For the past few weeks, I’ve been dropping a short study from the apostle Peter’s first letter in this slot–it’s been a good way to bring my heart and brain around to Sunday, and the prospect of gathered worship. It’s also an opportunity to interact with a powerful, insightful text. Long a favorite, 1 Peter continues to teach, encourage and surprise.
Take this evening’s segment–1 Peter 1:10-12
Concerning this salvation, the prophets, who spoke of the grace that was to come to you, searched intently and with the greatest care, trying to find out the time and circumstances to which the Spirit of Christ in them was pointing when he predicted the sufferings of Christ and the glories that would follow….
These few lines offer several surprises. First, that prophets–those crusty, formidable OT figures who roared and baffled–brought a message of grace. Has Peter got this right? Aren’t prophets the ones who denounce, condemn, promise destruction?
At times, they do–but a closer read shows that such messages are last resorts, and that the threats they issue routinely come to naught should their listeners relent. So to see grace in their speaking, as Peter does, is not that far off. Indeed, one might say that any warning at all would have been gracious; that prophets regularly spoke on behalf of God who was not willing any should perish shows–by their frequent communication–a generous display of grace.
Second, these prophets had in them “the Spirit of Christ.” We read OT stories of how Spirit filled a few people on occasion, but Peter is telling us that prophets were regular recipients of–receptacles of–Spirit. And, given that there were lots of prophets (those named in the texts are just part of the larger corps), Peter seems to be suggesting that Spirit was more active than we might have imagined. One of these prophets–Joel–mentioned specifically a coming time when all God’s people would experience Spirit; in light of Peter’s claim here, Joel–like others–apparently knew whereof he spoke.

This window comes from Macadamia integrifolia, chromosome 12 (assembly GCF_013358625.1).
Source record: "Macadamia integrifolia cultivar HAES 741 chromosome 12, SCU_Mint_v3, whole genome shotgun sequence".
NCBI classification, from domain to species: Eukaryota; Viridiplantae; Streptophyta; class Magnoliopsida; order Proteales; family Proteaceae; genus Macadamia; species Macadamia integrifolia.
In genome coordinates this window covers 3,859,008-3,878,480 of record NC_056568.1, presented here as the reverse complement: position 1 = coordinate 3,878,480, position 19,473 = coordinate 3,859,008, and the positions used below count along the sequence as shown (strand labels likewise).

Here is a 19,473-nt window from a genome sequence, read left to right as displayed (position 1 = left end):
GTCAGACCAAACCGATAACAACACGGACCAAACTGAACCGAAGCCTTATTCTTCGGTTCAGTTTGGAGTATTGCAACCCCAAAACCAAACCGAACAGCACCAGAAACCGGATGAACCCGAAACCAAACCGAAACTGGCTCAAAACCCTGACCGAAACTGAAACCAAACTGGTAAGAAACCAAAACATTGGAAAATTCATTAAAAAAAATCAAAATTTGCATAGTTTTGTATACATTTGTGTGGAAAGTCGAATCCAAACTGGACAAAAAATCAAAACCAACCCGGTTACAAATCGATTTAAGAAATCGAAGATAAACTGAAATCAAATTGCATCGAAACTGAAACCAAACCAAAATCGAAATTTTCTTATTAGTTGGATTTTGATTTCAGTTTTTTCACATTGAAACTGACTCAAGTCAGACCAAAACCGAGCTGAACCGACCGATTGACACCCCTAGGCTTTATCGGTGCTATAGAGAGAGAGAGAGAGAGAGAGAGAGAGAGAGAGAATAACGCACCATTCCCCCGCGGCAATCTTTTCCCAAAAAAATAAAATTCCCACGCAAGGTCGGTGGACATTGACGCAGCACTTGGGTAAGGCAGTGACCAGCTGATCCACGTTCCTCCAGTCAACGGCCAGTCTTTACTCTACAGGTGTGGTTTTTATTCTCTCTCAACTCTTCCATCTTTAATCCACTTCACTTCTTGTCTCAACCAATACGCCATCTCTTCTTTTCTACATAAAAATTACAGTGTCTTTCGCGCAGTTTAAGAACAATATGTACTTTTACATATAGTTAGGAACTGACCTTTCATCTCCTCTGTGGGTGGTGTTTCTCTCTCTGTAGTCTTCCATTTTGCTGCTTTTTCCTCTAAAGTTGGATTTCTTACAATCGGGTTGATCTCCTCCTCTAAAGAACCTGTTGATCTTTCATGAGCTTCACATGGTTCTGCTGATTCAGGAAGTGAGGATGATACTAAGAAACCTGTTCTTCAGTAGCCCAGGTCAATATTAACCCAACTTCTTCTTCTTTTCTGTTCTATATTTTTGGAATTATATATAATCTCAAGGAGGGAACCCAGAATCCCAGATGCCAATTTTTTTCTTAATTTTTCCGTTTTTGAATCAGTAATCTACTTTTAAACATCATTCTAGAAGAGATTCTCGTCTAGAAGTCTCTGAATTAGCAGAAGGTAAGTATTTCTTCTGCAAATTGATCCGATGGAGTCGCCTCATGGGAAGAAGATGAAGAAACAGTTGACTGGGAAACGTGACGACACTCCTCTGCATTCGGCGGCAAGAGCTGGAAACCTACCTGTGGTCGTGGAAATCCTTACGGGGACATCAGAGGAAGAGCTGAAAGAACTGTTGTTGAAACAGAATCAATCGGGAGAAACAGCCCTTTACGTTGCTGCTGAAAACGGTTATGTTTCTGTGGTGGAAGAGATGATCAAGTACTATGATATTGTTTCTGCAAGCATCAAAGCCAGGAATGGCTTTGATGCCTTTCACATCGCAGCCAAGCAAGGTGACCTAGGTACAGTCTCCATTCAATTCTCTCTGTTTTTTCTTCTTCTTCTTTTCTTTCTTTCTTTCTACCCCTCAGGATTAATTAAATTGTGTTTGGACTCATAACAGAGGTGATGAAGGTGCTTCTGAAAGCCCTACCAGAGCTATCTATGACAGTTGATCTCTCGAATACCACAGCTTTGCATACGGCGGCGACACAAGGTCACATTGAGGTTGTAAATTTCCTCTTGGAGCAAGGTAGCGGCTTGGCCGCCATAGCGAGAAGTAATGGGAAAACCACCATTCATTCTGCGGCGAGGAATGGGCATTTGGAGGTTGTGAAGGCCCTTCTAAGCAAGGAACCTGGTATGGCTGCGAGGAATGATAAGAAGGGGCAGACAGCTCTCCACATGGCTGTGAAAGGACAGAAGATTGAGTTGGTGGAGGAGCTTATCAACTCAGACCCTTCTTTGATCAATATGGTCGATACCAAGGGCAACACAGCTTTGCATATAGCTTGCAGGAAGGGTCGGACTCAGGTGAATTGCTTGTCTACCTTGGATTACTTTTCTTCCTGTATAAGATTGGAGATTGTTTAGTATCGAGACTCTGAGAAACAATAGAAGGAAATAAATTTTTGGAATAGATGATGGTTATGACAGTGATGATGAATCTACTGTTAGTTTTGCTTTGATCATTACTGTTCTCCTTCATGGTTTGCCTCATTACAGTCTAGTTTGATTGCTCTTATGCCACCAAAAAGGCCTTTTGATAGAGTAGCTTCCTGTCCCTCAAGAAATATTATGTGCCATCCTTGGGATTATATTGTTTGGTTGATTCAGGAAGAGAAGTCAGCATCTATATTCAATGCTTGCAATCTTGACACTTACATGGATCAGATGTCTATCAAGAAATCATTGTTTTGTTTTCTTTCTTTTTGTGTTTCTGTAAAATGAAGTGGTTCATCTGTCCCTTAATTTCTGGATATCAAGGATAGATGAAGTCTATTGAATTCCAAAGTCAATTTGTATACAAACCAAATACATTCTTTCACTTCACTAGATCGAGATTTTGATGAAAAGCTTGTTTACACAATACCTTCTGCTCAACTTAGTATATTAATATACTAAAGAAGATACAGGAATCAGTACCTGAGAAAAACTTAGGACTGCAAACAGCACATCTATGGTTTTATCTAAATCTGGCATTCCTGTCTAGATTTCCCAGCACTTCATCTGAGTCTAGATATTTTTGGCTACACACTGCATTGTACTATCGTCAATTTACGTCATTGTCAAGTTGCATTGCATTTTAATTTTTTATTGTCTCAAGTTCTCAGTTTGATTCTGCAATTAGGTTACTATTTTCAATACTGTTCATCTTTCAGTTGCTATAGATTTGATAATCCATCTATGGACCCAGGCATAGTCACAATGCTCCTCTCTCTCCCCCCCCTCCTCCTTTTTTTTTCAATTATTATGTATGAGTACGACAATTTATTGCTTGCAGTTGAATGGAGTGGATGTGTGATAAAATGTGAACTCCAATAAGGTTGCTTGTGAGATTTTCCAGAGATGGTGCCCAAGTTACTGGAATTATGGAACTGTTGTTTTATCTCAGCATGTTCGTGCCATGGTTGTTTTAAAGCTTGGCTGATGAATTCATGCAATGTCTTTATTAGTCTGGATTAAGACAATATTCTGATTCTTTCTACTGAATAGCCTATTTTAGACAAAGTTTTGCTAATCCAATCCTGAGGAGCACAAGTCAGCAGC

A third point–not so much a surprise as an indication of what Peter wants to bring out for readers–is that Jesus’ “sufferings” were a matter of interest to these prophets. It’s not hard to read a passage like Isaiah 53 and follow the prophet’s pointing finger into the future, but the topic of Jesus’ distress does not seem at first glance a common one for prophets. So Peter is telling us something he knows that, to this point, was not immediately obvious. And in doing so he is circling back to the matter of revelation. Prophets spoke not out of their own imagination or gut feelings, but according to what God gave them to say; the messages they delivered were revealed to them. Now Peter is telling us–by revelation–something else about these people, namely that they had a profound interest in God’s Messiah. Again, it’s a clue about grace: prophets bringing a message of impending doom still expected that God would intervene.
One last point, and this is surprising: Peter says that the prophets “were not serving themselves but you….” The apostle has in mind the gospel that his readers have encountered, and in which the prophets played a part. It would have been easy to revere such figures as giants of the tradition; Peter says that instead, they were laying groundwork, clearing a path those like his readers would later walk. This news from Peter shows not only the long-standing nature of God’s plans, but also indicates that God uses all kinds to accomplish what needs doing, so that many will be recipients of the blessings God intends to spread. Prophets as servants? At first blush, the notion seems odd. But then, is it any more unlikely than, say, God’s own Messiah waiting tables, or washing feet?
The story God is writing: in Peter’s telling, we find ourselves part of a tale that has been underway for some time, one that has a great many twists and turns as it leads toward a marvelous finale.